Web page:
security and prosperity manleys your man

Tweedle-dum and Tweedle-dee prepared to have an election, 'cause Tweedle-dum wasn't doing a thing to help tens of thousands of laid-off Canadian workers, and Tweedle-dee was fighting mad.

Tweedle-dum and Tweedle-dee prepared to have an election, ‘cause Tweedle-dum wasn’t doing a thing to help tens of thousands of laid-off Canadian workers, and Tweedle-dee was fighting mad.

But no problem, the guys put their heads together and came to a compromise. Canadian workers could go to hell, and they’d have a jolly summer off while a few of their pals got to sit on a joint big-business-party committee to study the workers’ problem.

That same week, elsewhere in Ottawa, a rather more grown-up matter was being settled. Tomas Daquino, considered by many to be a more powerful player than any prime minister, stepped down as chair of the Canadian Council of Chief Executive Officers, the lobby group representing the 150 biggest corporations in Canada (give or take a corporation or two for natural market fluctuation), and was succeeded in his post by John Manley, once a Liberal deputy prime minister. If he’s able to run the show the way Daquino did, Manley now has the power to blue-pencil Canada’s federal budget, whether it be Tweedle-dum’s or Tweedle-dee’s.

But while acting as the power behind the throne of Canada will be one of his duties, Manley has inherited a far larger task with his new job. He is now Canada’s lead hand on the Security and Prosperity Partnership of North America, or as it is colloquially known, Deep Integration.

In March 2005 at Waco, Texas, the leaders of Canada, Mexico, and the United States announced the signing of a new agreement, above and beyond NAFTA, to be known as the SPP. This latest deal has received very little public notice, because unlike free trade in its various incarnations, security and prosperity are being handled at the executive level of government, without oversight of Parliament.

Following hard on the heels of the Waco summit came a 2006 meeting in Cancun, Mexico, where the same three leaders announced the formation of the North American Competitiveness Council, a group of CEOs from some of the world’s richest corporations who advise governments on the prosperity side of the partnership. So far their advice has been right on the mark: despite hard times all over the world, CEOs of even the most bankrupt of giant corporations remain prosperous.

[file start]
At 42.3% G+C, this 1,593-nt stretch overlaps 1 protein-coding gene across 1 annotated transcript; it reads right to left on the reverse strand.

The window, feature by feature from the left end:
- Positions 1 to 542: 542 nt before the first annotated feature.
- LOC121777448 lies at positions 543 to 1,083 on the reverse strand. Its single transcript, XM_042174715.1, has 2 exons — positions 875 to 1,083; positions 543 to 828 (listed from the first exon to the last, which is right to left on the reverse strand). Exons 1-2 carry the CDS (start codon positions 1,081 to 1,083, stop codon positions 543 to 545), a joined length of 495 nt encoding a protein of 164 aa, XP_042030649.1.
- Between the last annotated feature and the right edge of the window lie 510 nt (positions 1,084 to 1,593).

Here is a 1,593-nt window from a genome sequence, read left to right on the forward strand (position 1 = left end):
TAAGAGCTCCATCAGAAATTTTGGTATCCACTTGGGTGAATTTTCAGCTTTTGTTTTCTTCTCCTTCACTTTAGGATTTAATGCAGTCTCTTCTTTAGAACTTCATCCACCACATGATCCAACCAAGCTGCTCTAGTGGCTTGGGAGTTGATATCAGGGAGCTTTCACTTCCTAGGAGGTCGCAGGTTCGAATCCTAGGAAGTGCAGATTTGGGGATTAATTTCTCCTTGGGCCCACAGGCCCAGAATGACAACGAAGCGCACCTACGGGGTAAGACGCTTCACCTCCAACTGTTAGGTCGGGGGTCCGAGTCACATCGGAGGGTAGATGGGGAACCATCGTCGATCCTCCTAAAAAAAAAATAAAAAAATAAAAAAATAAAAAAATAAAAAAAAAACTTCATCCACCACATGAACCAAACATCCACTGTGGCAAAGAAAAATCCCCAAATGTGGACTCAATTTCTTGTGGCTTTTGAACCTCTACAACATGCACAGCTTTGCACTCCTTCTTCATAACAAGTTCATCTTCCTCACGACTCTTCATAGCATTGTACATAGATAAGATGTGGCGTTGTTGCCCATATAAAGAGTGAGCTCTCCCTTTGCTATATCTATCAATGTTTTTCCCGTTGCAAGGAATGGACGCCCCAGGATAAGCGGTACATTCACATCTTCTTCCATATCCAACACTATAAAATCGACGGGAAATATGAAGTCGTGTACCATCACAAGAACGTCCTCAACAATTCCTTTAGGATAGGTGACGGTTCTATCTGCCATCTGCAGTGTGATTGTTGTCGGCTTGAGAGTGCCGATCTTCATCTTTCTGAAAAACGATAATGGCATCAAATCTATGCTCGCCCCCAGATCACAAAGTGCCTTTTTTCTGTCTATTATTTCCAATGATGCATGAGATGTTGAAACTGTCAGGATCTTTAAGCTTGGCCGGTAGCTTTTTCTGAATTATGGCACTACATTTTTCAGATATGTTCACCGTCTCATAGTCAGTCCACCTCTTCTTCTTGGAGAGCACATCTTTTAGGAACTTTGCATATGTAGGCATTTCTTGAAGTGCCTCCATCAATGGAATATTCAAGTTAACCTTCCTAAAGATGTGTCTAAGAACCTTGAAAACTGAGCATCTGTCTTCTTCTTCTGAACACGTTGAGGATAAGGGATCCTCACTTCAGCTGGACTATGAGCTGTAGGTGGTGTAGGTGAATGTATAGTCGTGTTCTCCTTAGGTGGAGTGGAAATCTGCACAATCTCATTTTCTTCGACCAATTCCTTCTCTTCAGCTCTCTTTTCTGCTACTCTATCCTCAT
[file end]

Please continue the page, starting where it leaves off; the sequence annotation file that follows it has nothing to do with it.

A third SPP summit was held in Montebello, Quebec, in August, 2007, but you’re not alone if all you can remember about that is the video footage of three cops dressed up as rioters (except for their shoes) trying to get a bunch of peaceful protestors to throw stones. A fourth summit in New Orleans was similarly underreported.

No, the press outlets aren’t conspiring to keep the SPP secret, there’s just very little news to gather, in the ordinary way of news-gathering. With no oversight by the legislative branches of government in any of the three countries, there has been no debate, no press releases beyond the occasional official announcement, no explanation from anyone in charge as to where all this might lead. It’s almost impossible for the ordinary citizen even to know what the SPP is.

According to its own website, “The SPP provides the framework to ensure that North America is the safest and best place to live and do business.” Columnist Murray Dobbin describes it as “the secretive scheme to annex Canada to the United Sates.”

Which, if either, of these views is supported by the facts? This is a question worth considering, because in either case, the agreement will change the nature of Canada. But will it make it a better, safer, more prosperous place, or will it turn us into an American colony ?

Without doubt, Dobbin is right on the secretive part. SPP meetings are subject to the highest level of security, and cloaked in secrecy. Even the list of those who attend is almost impossible to get your hands on, but one thing is known: aside from the politicians and their minders, the only guests are selected from the A-list of big business executives. So with one proviso we can accept one of the SPP’s claims too. The agreed-upon framework will make North America a better place to do business—if you are a giant corporation.

Incidentally, now that Tweedle-dum and Tweedle-dee have shaken hands, Parliament can go out for summer, and the budget can be implemented as whole. It’s all a done deal, including “$29 million to meet priorities under the Security and Prosperity Partnership of North America.”

To believe that the SPP is good for North America, you have to believe that its billionaire proponents have the best interests of the continent at heart, or at least that their interests and yours are the same. There used to be an adage to express this last view, one that’s fallen out of vogue a bit lately. They used to say, “What’s good for General Motors is good for the country.”

Al Pope won the 2002 Ma Murray Award for Best Columnist in BC/Yukon. His novel, Bad Latitudes, is available in bookstores.

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